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Exchange server failover

Posted on 2006-06-22
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Last Modified: 2010-03-06
Hi all,

I am currently administering a network where we have two separate locations, each with their own exchange server linked via point-to-point T1's. As we are set up, site A is the "gateway" mail server for the domain, hosting mailboxes for users in location A and forwarding messages to the exchange server at location B where those users have their mailboxes located. This works well up until the point where we lose power/internet connection/server crashes in location A. Then no one in location B is able to send/receive email. I was wondering if it's possible to setup location B as a secondary MX for the domain and have it configured to send/receive email for the domain should location A (the primary MX for the domain) become unavailable/crash. Hopefully this isn't too confusing for one of you to help me out with.

Thanks,
Kang
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Question by:kangsoh
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6 Comments
 
LVL 39

Assisted Solution

by:redseatechnologies
redseatechnologies earned 150 total points
ID: 16967514
Hi kangsoh,

If both exchange servers are in the same site - which they must be, then there should be no problem with setting both up to be gateways (so they can both send and receive independantly of each other) and then they will router mail between each other if one should receive mail that is for a user on the other server!

ask a confusing question, get a confusing answer!

Now, that is _mostly_ theoretical, I have done SIMILAR things, but not precisely what you are doing...

Hope that helps,

-red
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Accepted Solution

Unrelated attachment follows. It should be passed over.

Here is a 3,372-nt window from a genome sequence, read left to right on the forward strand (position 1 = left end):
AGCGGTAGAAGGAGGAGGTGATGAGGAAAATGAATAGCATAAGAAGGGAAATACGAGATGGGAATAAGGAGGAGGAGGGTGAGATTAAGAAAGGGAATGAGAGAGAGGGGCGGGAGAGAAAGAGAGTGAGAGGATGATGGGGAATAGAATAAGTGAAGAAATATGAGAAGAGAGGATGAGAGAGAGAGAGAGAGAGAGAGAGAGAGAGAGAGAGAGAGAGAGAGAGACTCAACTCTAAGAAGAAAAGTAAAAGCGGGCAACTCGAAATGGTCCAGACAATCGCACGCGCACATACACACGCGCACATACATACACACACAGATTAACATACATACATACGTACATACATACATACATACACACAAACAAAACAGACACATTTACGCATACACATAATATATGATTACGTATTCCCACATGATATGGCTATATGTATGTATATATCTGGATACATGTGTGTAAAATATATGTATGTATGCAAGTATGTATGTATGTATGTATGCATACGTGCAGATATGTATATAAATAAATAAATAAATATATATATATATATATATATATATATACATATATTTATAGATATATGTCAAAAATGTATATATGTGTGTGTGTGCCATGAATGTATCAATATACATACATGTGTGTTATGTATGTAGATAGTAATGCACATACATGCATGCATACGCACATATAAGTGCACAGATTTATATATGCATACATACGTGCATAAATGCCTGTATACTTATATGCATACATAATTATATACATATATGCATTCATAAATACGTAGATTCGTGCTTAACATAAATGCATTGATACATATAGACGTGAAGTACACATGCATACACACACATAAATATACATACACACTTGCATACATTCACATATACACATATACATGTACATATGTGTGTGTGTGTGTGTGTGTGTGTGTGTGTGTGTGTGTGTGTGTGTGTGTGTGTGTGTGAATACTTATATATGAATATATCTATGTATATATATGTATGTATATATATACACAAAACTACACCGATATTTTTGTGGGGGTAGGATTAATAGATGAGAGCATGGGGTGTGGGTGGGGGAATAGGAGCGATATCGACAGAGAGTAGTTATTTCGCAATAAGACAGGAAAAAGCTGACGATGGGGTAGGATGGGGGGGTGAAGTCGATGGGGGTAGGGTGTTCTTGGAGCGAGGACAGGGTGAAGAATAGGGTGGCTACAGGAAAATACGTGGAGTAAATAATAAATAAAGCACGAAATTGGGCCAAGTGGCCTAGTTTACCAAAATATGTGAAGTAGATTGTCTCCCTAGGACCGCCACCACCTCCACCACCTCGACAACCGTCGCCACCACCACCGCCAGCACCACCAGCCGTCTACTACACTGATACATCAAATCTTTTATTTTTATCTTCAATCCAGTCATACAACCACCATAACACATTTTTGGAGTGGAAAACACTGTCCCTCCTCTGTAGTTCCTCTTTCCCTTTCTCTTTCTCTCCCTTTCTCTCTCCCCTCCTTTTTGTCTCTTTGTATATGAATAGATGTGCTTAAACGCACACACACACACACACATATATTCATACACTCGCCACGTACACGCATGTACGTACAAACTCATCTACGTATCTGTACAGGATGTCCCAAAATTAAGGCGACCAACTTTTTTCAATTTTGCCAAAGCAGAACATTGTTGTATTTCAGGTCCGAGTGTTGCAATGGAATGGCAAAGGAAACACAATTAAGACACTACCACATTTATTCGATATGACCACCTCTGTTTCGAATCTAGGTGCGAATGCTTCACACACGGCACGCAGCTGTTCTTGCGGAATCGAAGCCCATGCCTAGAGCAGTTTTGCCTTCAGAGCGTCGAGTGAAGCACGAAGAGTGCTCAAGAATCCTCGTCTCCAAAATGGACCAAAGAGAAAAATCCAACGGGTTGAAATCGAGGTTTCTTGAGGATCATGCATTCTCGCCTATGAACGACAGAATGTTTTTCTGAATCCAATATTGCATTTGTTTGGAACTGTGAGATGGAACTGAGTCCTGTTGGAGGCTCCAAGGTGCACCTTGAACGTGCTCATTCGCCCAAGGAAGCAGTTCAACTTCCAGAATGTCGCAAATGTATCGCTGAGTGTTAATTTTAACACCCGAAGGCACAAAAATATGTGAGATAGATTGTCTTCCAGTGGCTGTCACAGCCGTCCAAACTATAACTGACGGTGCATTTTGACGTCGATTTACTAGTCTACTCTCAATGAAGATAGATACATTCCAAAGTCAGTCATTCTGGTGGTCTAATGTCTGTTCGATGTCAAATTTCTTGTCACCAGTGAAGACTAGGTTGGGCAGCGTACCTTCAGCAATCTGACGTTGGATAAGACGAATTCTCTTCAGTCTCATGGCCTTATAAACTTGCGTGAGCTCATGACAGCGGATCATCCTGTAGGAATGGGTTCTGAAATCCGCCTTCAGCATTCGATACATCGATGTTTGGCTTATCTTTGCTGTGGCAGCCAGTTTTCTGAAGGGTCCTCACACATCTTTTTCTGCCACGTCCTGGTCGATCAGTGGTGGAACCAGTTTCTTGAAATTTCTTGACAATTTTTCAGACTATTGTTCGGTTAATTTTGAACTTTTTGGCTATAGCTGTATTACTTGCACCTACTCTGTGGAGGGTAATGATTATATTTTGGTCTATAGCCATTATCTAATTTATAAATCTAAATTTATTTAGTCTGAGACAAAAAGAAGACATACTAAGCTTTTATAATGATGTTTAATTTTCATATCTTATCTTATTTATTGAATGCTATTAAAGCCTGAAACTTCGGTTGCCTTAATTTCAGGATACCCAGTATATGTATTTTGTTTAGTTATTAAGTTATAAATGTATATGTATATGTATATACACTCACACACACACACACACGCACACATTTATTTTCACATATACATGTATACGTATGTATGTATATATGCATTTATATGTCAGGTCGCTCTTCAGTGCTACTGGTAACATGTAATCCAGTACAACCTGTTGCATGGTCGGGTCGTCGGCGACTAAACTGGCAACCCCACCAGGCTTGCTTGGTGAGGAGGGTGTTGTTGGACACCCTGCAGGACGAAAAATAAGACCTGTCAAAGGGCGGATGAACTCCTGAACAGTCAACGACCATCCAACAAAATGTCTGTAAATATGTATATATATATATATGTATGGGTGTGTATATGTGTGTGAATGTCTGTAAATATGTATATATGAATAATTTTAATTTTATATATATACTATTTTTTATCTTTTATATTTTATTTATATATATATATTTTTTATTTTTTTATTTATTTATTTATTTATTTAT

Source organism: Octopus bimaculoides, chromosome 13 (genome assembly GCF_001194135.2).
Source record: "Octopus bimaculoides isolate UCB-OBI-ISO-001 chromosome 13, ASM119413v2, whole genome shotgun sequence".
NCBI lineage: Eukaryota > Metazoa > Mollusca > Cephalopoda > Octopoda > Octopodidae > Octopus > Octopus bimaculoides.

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Sembee earned 200 total points
ID: 16972152
I can remove the theory part and say that you can run Exchange in that way as I am doing it for a couple of sites.
Email comes in on either server, once Exchange has got hold of it, it routes it to the correct server. If the correct server is down, then it sits in the queues until it is back up again.

Works very well.

Only note of caution is make sure that you have the same spam filtering on both sites as spammers like to target MX records with a higher value because they often do not have the same level of spam filtering on them.

Simon.
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by:redseatechnologies
ID: 16973037
Thanks Simon,

I was sure it would work, but hoped you would be around shortly to set us straight either way!

-red
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Author Comment

by:kangsoh
ID: 16975611
Hi guys,

Thanks for the quick replies- I have a couple more questions regarding this topic. In order to implement this solution, do I have to do anything "special" to the exchange servers themselves or will they automatically be aware of what mailboxes are on what server and if they receive mail for mailboxes on the "down" server will they cache it automatically? Also, does this mean that users' emails will get sent out via the "home" exchange server for a user versus a single point on the site, and if this is the case, how should I set up reverse DNS so that the servers wont get mail bounced back at them? Do I just create two reverse DNS entries with 10.0.0.1 pointing to a.mailserver.domain.com and 10.0.0.2 pointing to b.mailserver.domain.com? Finally, does this setup mean that if one server loses their internet connection, outbound email will be routed through the second exchange server on the site that is still connected to the internet? Sorry about the questions, this is the first time I've had to deal with multiple exchange servers on a single AD site and I'm trying to understand everything involved.

Thanks!!!
Kang
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LVL 104

Expert Comment

by:Sembee
ID: 16975649
Mailbox information is not held on the Exchange servers, but in the domain. Therefore the Exchange server simply queries the domain to see which machine the mailbox is on and delivers accordingly. Nothing has to be done to Exchange for that to work - other than ensuring that both Exchange servers can see each other.

Reverse DNS settings would need to be created for the Internet IP addresses - not your 10.x.x.x addresses.

However if an Internet connection goes down the server will not use the other server to send the email out. Exchange attempts to deliver the email out through the default gateway configured on the network card, unless specified otherwise through an SMTP Connector.
If you had lost a link and can get to the other server then simply setup and SMTP connector to route the email differently.

Simon.
0
 

Author Comment

by:kangsoh
ID: 16975753
Simon,

Thanks again- I didn't mean to imply that I would use the local IP address for the reverse DNS record, I just put it in to "protect the names of the innocent" as it were. Anyways, thanks for the insight/help.

Kang
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